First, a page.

Haiti in the 60's

By Antonella Lalinde 4th Period

Jean-Claude Duvalier(Bebe Doc) and Francois Duvalier(Papa Doc)

The Government

During Papa Doc's rule, Haiti's government had been experiencing corruption, imprisonment, and repression. Because of the poor state the country was in, Duvalier turned his anti-communist qualifications into aid grants provided by the U.S. But instead of using it for providing help to the poor sections of Port-au-Prince, he wasted so much of the money on what he called "prestige" projects, like the town of Duvalierville, which is, in fact, now a bundle of almost destroyed buildings scattered around in a humongous mess. In the early 1960s, the U.S. cut all but a tiny part of aid. Because of this, Haiti's per person income of less than $75 still remained the southern hemisphere's lowest, leaving the country still flooded with disease and hunger.   

Policies

Papa Doc was said to have some bizarre behavior and have "phenomenal" powers. He rewrote the Lord's Prayer, making it say, "Our Doc," instead of, "Our Father ". He also changed, "who art in heaven", to "who art in the National Palace, hallowed be thy name." Unsurprisingly, he boasted and claimed to have the skills and characteristics necessary while also possessing the ability to be a great political leader. He even demanded special honor from his people, who were forced into Port-au-Prince to sing and dance his content in front of the palace. Not only was that strange, after the leader of a guerrilla group was killed in some irregular fighting, Papa Doc ordered to have the man's head cut off and brought to him in the palace. Apparently he was able to figure out the group's plans from the dead leader's skull.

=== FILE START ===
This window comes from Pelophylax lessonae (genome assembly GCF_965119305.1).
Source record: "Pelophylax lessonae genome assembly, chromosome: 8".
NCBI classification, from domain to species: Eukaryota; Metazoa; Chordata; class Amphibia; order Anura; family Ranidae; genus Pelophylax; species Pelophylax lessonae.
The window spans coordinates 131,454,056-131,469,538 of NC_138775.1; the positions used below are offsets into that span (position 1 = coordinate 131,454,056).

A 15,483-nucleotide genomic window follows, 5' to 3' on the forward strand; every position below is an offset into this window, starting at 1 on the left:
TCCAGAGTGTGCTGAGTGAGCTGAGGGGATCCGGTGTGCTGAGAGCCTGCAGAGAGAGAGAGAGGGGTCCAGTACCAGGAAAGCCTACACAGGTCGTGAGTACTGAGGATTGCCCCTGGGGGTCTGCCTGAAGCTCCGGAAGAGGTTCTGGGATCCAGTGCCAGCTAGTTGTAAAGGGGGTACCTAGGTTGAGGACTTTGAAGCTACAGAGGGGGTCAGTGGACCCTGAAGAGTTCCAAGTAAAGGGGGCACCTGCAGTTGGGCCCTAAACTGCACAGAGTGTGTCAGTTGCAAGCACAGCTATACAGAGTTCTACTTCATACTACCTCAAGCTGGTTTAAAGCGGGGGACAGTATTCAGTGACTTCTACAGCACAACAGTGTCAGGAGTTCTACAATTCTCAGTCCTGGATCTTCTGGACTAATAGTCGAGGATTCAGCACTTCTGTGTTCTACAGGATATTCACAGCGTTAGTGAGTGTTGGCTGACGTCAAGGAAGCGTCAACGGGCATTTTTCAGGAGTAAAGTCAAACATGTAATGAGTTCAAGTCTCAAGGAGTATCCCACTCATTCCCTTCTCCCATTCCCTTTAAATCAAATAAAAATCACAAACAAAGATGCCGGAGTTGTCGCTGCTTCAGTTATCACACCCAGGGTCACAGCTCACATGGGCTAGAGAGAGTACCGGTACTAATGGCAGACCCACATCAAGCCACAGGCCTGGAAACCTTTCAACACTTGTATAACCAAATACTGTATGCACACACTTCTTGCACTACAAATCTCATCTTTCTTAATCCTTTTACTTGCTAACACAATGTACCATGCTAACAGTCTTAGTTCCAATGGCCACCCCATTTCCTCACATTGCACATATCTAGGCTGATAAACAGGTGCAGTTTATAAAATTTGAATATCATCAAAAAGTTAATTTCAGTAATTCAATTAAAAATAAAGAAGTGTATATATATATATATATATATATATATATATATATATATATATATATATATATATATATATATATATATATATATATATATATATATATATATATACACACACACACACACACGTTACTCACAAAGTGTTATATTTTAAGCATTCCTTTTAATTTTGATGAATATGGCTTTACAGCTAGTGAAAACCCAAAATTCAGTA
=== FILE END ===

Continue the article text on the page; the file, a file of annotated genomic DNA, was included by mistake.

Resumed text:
Decrease in Population

Because of Papa Doc's tyranny, the people of Port-au-Prince couldn't handle living under such harsh conditions of violence and repression. Many Haitians started to flee the country to their closest  neighbors, mainly the U.S. In 1960, 5,000 Haitians were already living in the United States. Most traveled by boat. The trip was not an easy go, though. It was dangerous and risky, and often deadly. More educated Haitians, however, traveled by plane. Between 1960 and 1990, about 220,000 Haitians immigrated to the U.S.     

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